That case began when a mass shooting in my hometown of Chicago, which left seven people wounded and one person dead. The Chicago Police Department recovered guns from the scene and submitted them to the ATF’s National Tracing Center.
ATF traced those guns and found that five of them had recently been purchased from federally licensed firearms dealers located hundreds of miles away.
Further investigations by our agents and law enforcement partners uncovered a gun trafficking conspiracy involving over 90 guns and 12 defendants.
Many of the guns involved in that conspiracy have since been linked to shootings in the Chicago area in which multiple people have been injured and several killed.
As we continue to strengthen coordination with our law enforcement partners to trace the guns recovered at crime scenes, we are also working to counter the threat posed by certain guns that heretofore have been untraceable.
We are committed to meeting the threat that those ghost guns pose to your communities and you.
Each U.S. Attorney’s Office and each ATF Field Division is designating coordinators to work with our law enforcement partners to tackle this threat.
And we are updating our regulations to keep pace with the ever-changing firearms technology.
The Department has finalized a rule that makes clear that parts kits that can readily be converted into assembled firearms will now be treated as what they are: firearms.
This means that those who engage in the business of dealing in these guns will be required to mark every frame or receiver with a serial number, so that the guns can be traced if they are used in crimes.
Those who commercially sell these guns must be federally licensed, maintain records, and run background checks before a [sale] – as they would do with any other gun.
And any federal firearms licensee who takes into inventory a ghost gun without a serial number will be required to add one.
These changes will make it harder for criminals and other prohibited persons to get their hands on untraceable weapons.
And they will help ensure that we can get you the trace information you need to solve the crimes in your neighborhoods.
Last week, I testified at House and Senate appropriations hearings regarding the Justice Department’s budget for Fiscal Year 23.
When I was asked what role the Department’s joint operations with state and local enforcement partners play in our efforts to combat crime, my answer was simple:
They, and that means you, are the center of our strategy, and the core of everything we do.
That is why we directed all 94 United States Attorneys’ Offices across the country to work with their state and local partners to address the violent crime problems that are specific to their districts.
That is why we strengthened Project Safe Neighborhoods, our cornerstone initiative to reduce violent crime at the community level.
That is why we awarded more than $139 million in grants through the COPS Hiring Program, which provided funding to 183 law enforcement agencies nationwide to hire more than 1,000 additional fulltime officers.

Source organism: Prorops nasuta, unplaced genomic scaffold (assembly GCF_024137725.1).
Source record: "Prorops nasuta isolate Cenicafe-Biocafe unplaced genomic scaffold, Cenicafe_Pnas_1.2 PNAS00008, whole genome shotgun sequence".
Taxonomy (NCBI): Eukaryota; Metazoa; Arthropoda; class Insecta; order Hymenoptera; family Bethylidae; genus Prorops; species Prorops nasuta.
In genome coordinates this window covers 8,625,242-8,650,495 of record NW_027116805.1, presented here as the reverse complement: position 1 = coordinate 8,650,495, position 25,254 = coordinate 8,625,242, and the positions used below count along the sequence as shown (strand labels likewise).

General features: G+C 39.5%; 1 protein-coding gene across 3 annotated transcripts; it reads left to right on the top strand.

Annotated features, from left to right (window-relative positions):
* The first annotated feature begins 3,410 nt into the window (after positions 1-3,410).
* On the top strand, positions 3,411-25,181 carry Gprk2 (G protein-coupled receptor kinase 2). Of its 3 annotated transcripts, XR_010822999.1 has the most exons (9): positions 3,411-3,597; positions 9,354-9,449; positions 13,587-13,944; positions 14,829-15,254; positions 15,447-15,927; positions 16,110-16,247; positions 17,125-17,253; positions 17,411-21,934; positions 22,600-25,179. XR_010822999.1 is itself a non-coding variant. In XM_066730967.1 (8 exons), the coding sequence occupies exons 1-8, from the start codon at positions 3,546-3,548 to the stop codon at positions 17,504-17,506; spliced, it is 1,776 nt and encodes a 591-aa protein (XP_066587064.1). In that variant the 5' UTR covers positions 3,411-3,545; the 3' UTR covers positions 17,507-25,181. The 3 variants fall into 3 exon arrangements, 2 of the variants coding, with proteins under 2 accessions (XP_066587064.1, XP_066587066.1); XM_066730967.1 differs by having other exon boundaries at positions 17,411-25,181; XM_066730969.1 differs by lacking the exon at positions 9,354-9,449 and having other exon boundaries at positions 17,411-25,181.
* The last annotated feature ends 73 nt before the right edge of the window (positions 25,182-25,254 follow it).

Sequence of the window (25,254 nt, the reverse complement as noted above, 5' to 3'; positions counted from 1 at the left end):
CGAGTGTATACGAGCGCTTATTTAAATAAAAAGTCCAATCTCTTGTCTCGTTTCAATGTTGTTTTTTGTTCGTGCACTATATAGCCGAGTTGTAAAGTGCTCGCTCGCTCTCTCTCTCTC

That is why we established cross-jurisdictional strike forces designated to disrupt illegal gun trafficking networks.
That is why we instructed our U.S. Attorneys’ offices to prioritize prosecutions of the most dangerous offenders who are responsible for the greatest violence. This includes those who illegally traffic in firearms and those who act as straw purchasers.
As we continue this work, we know that essential to our success – and yours – are resources.
To that end, our FY23 Budget request includes more than $8 billion in grants for states and localities to fund local law enforcement, to build trust with the communities they serve, and to implement community-based strategies to prevent gun crime and gun violence.
As you will hear tomorrow from representatives of the Department’s Bureau of Justice Assistance, we are committed to providing grants to support your capacity to assist in your efforts to prevent the increases in gun violence in your communities.
Among other things, those grants will enable individual departments to work alongside ATF to develop comprehensive crime gun intelligence protocols.
I encourage you to look into how these programs might benefit your departments and to ask any questions that you may have.
All of us – across the entire Justice Department – are committed to using every tool to give you the support that you need to do your jobs safely and effectively.
We know how much is being asked of you and your officers right now.
We know that every day – no matter the difficulty, no matter the danger – you show up.
You make extraordinary sacrifices.
You put your lives on the line.
And you do this because you care deeply about the communities you serve.
We are grateful for your partnership. Thank you for coming to today’s convening.